Saturday, April 23, 2011
Olde New York, 1999.
One of the things I miss in our the modern world is that there are fewer and fewer bookstores and less and less time to browse in them. My New York, the New York I grew up in and aged in, is the story of these places disappearing. Sometimes I take a long walk home from work and it's like working past old girlfriend's houses. That's where Books & Company was, that's where Colosseum was, that was the home of Doubleday, Scribners, Bretanos.
One of the best of those now-malled (mauled) bookstores was Gotham Book Mart, just about the only non-diamond-seller on 47th Street between 5th and 6th--the center of New York's Diamond exchange. Gotham had the great advantage of being family owned, and they owned the five story building they had cluttered with books and memories. You could spend the day there.
Outside of Gotham there was a sign, shown above, designed by the great artist/cartoonist John Held, Jr. "Wise Men Fish Here," it reassured. And they did. The store was populated by many great writers who made it their home away from home in New York. (Starbuck's made a big thing about people needing a "Third Place," a location that wasn't home or work. For many people the Third Place used to be stores like Gotham.)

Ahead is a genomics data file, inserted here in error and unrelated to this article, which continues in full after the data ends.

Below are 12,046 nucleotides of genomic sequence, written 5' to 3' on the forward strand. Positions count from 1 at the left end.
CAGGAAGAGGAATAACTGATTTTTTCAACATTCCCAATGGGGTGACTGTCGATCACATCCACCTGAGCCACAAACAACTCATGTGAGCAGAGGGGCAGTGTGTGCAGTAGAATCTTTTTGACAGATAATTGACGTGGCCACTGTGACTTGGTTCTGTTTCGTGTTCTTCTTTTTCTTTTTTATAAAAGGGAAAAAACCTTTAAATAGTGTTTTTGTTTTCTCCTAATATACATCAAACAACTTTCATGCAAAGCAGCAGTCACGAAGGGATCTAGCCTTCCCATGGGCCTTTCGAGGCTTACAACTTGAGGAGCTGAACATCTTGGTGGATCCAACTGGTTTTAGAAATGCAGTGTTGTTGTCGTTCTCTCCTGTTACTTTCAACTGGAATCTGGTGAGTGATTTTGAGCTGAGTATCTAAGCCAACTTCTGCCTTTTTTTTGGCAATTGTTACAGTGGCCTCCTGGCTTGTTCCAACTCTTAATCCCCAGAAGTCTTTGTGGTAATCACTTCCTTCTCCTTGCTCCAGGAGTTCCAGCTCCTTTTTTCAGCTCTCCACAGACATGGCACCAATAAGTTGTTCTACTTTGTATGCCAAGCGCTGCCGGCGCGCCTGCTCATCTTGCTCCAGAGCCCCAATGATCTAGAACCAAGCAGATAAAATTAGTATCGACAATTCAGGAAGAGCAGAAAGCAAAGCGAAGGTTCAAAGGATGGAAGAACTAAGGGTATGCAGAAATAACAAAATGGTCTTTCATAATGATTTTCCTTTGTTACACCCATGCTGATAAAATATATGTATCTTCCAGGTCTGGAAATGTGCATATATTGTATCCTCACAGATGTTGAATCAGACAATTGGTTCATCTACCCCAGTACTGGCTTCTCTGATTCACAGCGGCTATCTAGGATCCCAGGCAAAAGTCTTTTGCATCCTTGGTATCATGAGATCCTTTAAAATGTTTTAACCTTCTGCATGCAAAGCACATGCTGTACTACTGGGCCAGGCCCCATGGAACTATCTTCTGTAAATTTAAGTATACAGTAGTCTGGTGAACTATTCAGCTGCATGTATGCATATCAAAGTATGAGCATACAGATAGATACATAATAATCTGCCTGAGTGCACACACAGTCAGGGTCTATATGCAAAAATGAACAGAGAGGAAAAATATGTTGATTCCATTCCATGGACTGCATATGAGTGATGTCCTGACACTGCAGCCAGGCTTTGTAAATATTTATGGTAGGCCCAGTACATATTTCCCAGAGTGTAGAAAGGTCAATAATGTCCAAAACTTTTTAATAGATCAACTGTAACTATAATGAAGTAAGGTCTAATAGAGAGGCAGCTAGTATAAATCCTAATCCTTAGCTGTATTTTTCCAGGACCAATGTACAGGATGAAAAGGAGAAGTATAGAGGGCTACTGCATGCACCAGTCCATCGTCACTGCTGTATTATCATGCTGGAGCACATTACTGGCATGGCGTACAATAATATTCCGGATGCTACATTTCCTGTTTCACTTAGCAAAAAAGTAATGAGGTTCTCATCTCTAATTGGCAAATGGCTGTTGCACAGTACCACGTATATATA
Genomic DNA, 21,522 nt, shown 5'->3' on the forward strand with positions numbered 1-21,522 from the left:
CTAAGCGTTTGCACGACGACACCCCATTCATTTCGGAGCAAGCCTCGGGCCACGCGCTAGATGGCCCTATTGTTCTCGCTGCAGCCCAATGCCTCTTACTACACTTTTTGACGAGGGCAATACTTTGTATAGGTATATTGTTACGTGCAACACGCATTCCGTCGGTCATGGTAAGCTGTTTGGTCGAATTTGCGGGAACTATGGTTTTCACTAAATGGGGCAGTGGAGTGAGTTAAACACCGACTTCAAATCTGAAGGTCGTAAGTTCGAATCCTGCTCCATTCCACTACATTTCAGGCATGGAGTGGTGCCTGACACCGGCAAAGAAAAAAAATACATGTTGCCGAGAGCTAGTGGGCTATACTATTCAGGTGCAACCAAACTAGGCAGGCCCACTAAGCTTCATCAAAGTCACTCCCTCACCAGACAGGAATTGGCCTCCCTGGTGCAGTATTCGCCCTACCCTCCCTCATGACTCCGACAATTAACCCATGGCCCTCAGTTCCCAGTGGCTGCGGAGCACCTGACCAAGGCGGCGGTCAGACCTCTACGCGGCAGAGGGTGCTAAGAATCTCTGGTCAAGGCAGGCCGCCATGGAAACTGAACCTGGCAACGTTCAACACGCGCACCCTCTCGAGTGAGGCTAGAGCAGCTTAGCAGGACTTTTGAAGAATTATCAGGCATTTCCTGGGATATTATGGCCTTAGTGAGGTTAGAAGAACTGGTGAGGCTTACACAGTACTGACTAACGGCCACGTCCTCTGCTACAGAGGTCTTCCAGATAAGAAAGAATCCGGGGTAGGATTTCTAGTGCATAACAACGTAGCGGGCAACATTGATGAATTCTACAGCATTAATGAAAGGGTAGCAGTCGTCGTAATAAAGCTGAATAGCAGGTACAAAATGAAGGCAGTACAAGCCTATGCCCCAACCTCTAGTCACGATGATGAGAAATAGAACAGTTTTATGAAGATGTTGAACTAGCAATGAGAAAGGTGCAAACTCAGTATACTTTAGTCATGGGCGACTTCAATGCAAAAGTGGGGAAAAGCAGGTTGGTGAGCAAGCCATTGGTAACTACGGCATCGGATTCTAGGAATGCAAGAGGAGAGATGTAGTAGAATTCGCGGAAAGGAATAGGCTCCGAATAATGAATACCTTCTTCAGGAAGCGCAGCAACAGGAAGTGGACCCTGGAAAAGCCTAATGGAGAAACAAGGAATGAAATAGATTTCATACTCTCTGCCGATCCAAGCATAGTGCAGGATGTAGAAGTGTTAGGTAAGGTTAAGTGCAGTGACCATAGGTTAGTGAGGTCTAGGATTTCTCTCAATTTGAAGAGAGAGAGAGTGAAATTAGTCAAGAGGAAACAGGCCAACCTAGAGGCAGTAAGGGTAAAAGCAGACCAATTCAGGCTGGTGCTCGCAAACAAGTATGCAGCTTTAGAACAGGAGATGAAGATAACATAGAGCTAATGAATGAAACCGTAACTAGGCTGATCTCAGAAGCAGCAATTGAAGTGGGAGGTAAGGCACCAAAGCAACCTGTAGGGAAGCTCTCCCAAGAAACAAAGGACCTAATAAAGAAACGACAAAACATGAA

Gotham was the closest bookstore to Ogilvy when Ogilvy was on 8th and 49th. It was still a schlep, but whenever I had the time, or was feeling shitty or needed inspiration, I would head over there. There was a bookseller at Gotham called Flip, Phillip was his proper name, but it was always Flip you looked for.
Over the years Flip and I became friends. I was writing a book on pirates in the late 90s and Flip was one of the world's experts on pirate literature. As the saying goes, he had forgotten more about pirates than I'll ever know.
I thank Flip frequently for turning me onto the fiction of the great Raphael Sabatini, who wrote "Captain Blood," "The Sea Hawk," and of course, "Scaramouche."
"Scaramouche," Flip told me had the greatest opening sentence in English literature including "Moby Dick." "He was born with a gift of laughter and a sense that the world was mad."
Gotham closed around 2005 and moved to nicer, smaller quarters on 46th Street between Madison and 5th. They never fit in that location. Instead of the mayhem and serendipity of their original location, they were neat, oaky and organized. They went out of business in a great auction of their stock that I had to miss.
Posted by George Tannenbaum at 6:49 PM